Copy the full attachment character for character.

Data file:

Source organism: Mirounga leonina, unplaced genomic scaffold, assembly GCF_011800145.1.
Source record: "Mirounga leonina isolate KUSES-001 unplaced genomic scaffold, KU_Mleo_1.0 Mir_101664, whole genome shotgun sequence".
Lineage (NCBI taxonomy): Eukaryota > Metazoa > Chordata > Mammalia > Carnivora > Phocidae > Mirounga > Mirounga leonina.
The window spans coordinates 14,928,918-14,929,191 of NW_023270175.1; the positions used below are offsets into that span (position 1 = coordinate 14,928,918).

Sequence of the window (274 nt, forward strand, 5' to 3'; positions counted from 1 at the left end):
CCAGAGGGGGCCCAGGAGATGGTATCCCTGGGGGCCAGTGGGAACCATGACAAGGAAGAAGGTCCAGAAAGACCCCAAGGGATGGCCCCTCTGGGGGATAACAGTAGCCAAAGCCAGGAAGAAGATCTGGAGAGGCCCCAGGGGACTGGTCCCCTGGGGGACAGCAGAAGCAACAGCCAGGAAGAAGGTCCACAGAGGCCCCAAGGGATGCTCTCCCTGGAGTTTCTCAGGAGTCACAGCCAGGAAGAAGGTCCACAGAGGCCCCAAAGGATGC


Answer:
Source organism: Mirounga leonina, unplaced genomic scaffold, assembly GCF_011800145.1.
Source record: "Mirounga leonina isolate KUSES-001 unplaced genomic scaffold, KU_Mleo_1.0 Mir_101664, whole genome shotgun sequence".
Lineage (NCBI taxonomy): Eukaryota > Metazoa > Chordata > Mammalia > Carnivora > Phocidae > Mirounga > Mirounga leonina.
The window spans coordinates 14,928,918-14,929,191 of NW_023270175.1; the positions used below are offsets into that span (position 1 = coordinate 14,928,918).

Sequence of the window (274 nt, forward strand, 5' to 3'; positions counted from 1 at the left end):
CCAGAGGGGGCCCAGGAGATGGTATCCCTGGGGGCCAGTGGGAACCATGACAAGGAAGAAGGTCCAGAAAGACCCCAAGGGATGGCCCCTCTGGGGGATAACAGTAGCCAAAGCCAGGAAGAAGATCTGGAGAGGCCCCAGGGGACTGGTCCCCTGGGGGACAGCAGAAGCAACAGCCAGGAAGAAGGTCCACAGAGGCCCCAAGGGATGCTCTCCCTGGAGTTTCTCAGGAGTCACAGCCAGGAAGAAGGTCCACAGAGGCCCCAAAGGATGC